Skip to main navigationSkip to main content
The University of Southampton
ArchaeologyPart of Humanities
Phone:
(023) 8059 2297
Email:
E.L.Morris@soton.ac.uk

Dr Elaine Morris 

Visiting Fellow

Dr Elaine Morris's photo

Dr Elaine Morris is a Visiting Fellow in Archaeology at the University of Southampton.

I received my BA in Anthropology and Archaeology from Cornell University and my PhD on salt and ceramic exchange in western Britain during the first millennium BC from the University of Southampton (supervisor, Prof. David Peacock).  My earlier professional work was focussed on the analysis of post-Roman pottery from rescue excavations in Shropshire, Staffordshire and Worcestershire for the West Midlands Rescue Archaeology Committee. Subsequently I worked as a self-employed post-excavation and prehistoric pottery specialist and then Finds Manager for Wessex Archaeology from 1985-1993.  I managed the Later Prehistoric Pottery Collections Gazetteer, a database register and bibliography of later prehistoric pottery collections in England, funded by English Heritage which is available for access via the Archaeological Data Service (ADS).

I am co-founder, past Chair, and Committee Member of the Prehistoric Ceramics Research Group.

Research interests

My interests lie in the study of ceramics, in particular pottery, briquetage (salt production) and fired clay objects, and what analysis can reveal about the technological and social history of the people who made and used them.  I specialise in the production, distribution and use of later prehistoric ceramics in Britain, as well as prehistoric pottery in the Caribbean.  I use ceramic petrography to investigate the character of ceramic fabrics and identify inclusions as a scientific method to provenance vessels and objects. 

I am currently immersed in the analysis of pottery assemblage from a midden-rich prehistoric site and four assemblages of handmade, coarseware Afro-Caribbean pottery from historical period sites all excavated on the island of Nevis as part of the Nevis Heritage Project. With regard to archaeological science, I have initiated research in collaboration with Dr Rex Taylor (Ocean and Earth Science, National Oceanographic Centre) to explore the potential for using ICP-MS and Pb-isotope analysis to identify the changing modes of production for Afro-Caribbean pottery over the past 350 years through characterisation of rocks, clays and pottery fabrics from Nevis.  Recently, I have been invited to analyse assemblages of coarseware, historical period creole pottery recovered from sites in Cape Verde for colleagues at Cambridge University.

Research group

Southampton Ceramics Research Group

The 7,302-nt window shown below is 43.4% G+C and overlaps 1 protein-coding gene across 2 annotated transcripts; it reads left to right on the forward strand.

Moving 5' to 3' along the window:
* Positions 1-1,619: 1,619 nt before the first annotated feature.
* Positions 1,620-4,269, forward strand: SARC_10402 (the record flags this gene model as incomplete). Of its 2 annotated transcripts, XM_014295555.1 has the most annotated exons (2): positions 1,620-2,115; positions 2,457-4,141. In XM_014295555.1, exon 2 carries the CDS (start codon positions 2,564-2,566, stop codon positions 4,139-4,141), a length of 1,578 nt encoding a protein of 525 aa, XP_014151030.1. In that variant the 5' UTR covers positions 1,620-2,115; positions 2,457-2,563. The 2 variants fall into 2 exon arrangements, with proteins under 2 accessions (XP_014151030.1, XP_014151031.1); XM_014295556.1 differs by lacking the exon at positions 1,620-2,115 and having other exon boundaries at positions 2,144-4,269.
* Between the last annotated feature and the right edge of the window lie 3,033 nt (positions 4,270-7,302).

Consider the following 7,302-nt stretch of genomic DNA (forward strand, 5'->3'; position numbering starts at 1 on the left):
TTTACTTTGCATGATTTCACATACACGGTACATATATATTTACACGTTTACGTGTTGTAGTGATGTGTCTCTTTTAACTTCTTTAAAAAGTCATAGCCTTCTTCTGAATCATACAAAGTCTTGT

Affiliate research group

Centre for Applied Archaeological Analyses

Research project(s)

NEVIS heritage project

In 1995, the Government of St Kitts-Nevis in the Leeward Islands announced that it would begin to develop the Newcastle Airport on Nevis in response to demand from increasing tourism and general economic growth in the Caribbean.

Sort via:TypeorYear

Articles

Book

Book Chapters

  • Morris, E. (2012). Briquetage. In T. Allen, M. Donnelly, A. Hardy, C. Hayden, & K. Powell (Eds.), A Road Through The Past: Archaeological Discoveries on the A2 Pepperhill to Cobham Road-Scheme in Kent (pp. 228-245). (OA Monograph; No. 16). Oxford, GB: Oxford Archaeology.
  • Morris, E. L. (2010). Cheshire salt containers. In R. A. Philpott, & M. H. Adams (Eds.), Irby, Wirral Excavations on a Late Prehistoric, Romano-British and Medieval Site, 1987-96 (pp. 122-124). Liverpool, GB: National Museums Liverpool.
  • Morris, E. L. (2009). The prehistoric pottery, the clay weights, the briquetage. In A. Richmond, & G. Coates (Eds.), Archaeological Excavations at Pode Hole Quarry: Bronze Age Occupation on the Cambridgeshire Fen-edge (pp. 59-82). (BAR British Series; No. 484). Oxford, GB: Archaeopress.
  • Morris, E. (2004). Later prehistoric pottery. In Green Park (Reading Business Park) Phase 2 Excavations 1995: Neolithic and Bronze Age sites (pp. 58-91). (Thames Valley Landscapes Monograph; Vol. 19). Oxford Archaeology.
  • Morris, E. (2002). Staying Alive: The function and use of prehistoric ceramics. In A. Woodward, & J. D. Hill (Eds.), Prehistoric Britain: The Ceramic Basis (pp. 54-61). Oxford, UK: Oxbow Books Limited.

Conference

  • Morris, E., & Zakrzewski, S. R. (2007). Unusual neck pathology in a Nevisian prehistoric individual. In S. Zakrzewski, & W. White (Eds.), Proceedings of the Seventh Annual Conference of the British Association for Biological Anthropology and Osteoarchaeology (pp. 43-48). (British Archaeological Reports International Series; No. 1712). London, GB: Archaeopress.
Dr Elaine Morris
Faculty of Arts and Humanities, University of Southampton
Avenue Campus, Highfield
Southampton
SO17 1BF
United Kingdom

Room Number: 65/3025

Share this profile Share this on Facebook Share this on Twitter Share this on Weibo
Privacy Settings